“DORA is not new to Ohio, just new to Coshocton,” said Mills as he explained it is the Ohio Department of Commerce who is the agency responsible for enforcing DORA rules and regulations. A DORA committee in Coshocton has been created and was scheduled to hold its first meeting on June 1. Mills explained that it is his job to present ideas to council, and he did his part by proposing DORA for Coshocton. Now, it is up to the DORA committee to determine the parameters of the DORA such as the rules, hours, signage, requirements for law enforcement, sanitation, the cost of the cups, and the area(s) the DORA will include. Then, it will go to city council to approve or deny the ordinance.

While Mills assures that it is actually easier to get rid of the DORA than it is to get the DORA established, many residents have questions and concerns. And, while it is true that Designated Outdoor Drinking Areas are a way to create a unique identity for a community, many citizens are questioning if they want the DORA to be what makes our community stand out or what they really want Coshocton to be known for.

“If the DORA led to mayhem the Ohio Department of Commerce would not support it” Mills said. And, while the DORA committee is presently working on the details of the DORA, Mills says he wants the community to reach out and let their voices be heard.

“The bigger the voice, the bigger the movement” said Mills as he stated the government works for the people. “Council members are there to work for you, and they work based off of what you tell them. City Council makes the decision on this thing. City council does not operate off of Facebook, so it doesn’t do any good to voice your thoughts and opinions on there to try to tell council what you do or don’t want. Reach out to your council person. Tell them how they can work for you, tell them what you want regarding this proposal, or any proposal presented to council,” Mills said.

Mills went on to say, “I want the community to reach out to their city council representative. I definitely want people to reach out to their council person. Get involved. You own the government, not the other way around. You can complain or you can complain to the right person. You can have an idea and hold on to it, or you can have an idea and share it. Let’s come together and say, ‘this is what I want’ or ‘this is not what I want’. We all make this community what we want it so speak up.”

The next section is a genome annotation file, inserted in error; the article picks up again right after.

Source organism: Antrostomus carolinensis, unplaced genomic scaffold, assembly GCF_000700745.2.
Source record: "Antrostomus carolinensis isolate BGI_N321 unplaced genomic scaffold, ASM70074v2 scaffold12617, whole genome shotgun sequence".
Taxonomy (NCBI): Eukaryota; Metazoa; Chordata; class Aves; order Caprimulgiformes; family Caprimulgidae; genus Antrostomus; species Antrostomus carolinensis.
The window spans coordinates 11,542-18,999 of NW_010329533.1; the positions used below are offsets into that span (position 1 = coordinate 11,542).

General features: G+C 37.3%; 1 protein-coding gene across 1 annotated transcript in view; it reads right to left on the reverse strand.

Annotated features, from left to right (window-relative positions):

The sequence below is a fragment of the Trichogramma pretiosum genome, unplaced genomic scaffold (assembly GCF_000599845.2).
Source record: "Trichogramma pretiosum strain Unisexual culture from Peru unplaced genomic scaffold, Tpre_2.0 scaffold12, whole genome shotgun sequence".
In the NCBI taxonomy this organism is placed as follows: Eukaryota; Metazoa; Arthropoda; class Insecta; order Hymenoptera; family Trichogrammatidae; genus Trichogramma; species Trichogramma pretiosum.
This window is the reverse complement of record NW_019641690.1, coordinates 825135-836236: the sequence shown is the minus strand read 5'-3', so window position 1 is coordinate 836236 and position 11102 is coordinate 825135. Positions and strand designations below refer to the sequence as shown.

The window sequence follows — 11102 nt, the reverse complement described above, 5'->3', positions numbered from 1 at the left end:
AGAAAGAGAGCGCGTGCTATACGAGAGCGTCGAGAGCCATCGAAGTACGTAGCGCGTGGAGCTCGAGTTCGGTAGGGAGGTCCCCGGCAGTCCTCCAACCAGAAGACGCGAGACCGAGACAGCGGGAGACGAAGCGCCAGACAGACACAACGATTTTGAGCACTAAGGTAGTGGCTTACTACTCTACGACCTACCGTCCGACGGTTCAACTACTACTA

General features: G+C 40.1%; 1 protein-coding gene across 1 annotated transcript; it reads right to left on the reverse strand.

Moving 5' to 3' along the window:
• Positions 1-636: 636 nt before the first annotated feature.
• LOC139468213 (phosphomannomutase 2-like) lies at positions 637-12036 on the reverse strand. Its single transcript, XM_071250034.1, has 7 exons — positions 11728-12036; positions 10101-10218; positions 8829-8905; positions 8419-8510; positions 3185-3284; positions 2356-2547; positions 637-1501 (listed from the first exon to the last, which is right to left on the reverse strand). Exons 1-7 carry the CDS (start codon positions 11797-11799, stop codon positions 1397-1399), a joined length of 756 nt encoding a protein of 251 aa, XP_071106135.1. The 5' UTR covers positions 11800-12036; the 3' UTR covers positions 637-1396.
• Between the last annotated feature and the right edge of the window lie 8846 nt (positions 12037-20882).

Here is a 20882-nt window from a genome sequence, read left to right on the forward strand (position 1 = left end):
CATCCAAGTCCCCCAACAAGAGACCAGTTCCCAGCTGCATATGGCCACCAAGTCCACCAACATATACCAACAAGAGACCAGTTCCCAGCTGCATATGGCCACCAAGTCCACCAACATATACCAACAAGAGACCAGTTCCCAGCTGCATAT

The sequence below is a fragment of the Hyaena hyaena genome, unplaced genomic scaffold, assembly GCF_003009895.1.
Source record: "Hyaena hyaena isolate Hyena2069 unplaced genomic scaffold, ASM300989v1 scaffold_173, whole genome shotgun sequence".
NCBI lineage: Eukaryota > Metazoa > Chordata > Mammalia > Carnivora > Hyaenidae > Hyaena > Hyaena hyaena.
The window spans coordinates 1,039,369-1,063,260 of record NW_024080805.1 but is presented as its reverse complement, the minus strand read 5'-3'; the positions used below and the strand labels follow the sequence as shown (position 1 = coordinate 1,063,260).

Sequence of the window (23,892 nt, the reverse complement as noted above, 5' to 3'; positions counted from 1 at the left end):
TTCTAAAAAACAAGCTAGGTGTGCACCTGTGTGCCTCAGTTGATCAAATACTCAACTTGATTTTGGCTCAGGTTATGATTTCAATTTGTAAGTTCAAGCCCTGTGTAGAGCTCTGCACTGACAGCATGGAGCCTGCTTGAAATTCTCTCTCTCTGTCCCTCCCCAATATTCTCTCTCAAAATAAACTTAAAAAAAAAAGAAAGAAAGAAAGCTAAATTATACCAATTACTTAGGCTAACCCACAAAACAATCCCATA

It is time the residents and business owners of Coshocton voiced what they want or do not want and voice it to the appropriate person so our voices can be heard. It is necessary for citizens to get involved with what is going on in the community. If a person is against the DORA and doesn’t tell the proper individual, then it is a vote for the DORA. Similarly, if an individual is for the DORA and doesn’t voice their approval to the suitable person, it is a vote against the DORA.

Business owners are encouraged to reach out to Our Town to share their thoughts and opinions on the DORA. Residents in Roscoe can reach out to Roscoe Village to voice themselves, and residents in the city of Coshocton are encouraged to contact their city council representative. Accordingly, those citizens residing in ward one can contact Mike Gross at [email protected]; second ward residents can contact Chad Johnson at [email protected]; those citizens in the third ward can contact Roger Moore at [email protected]; and fourth ward residents may contact Kayley Andrews at kayleyan[email protected].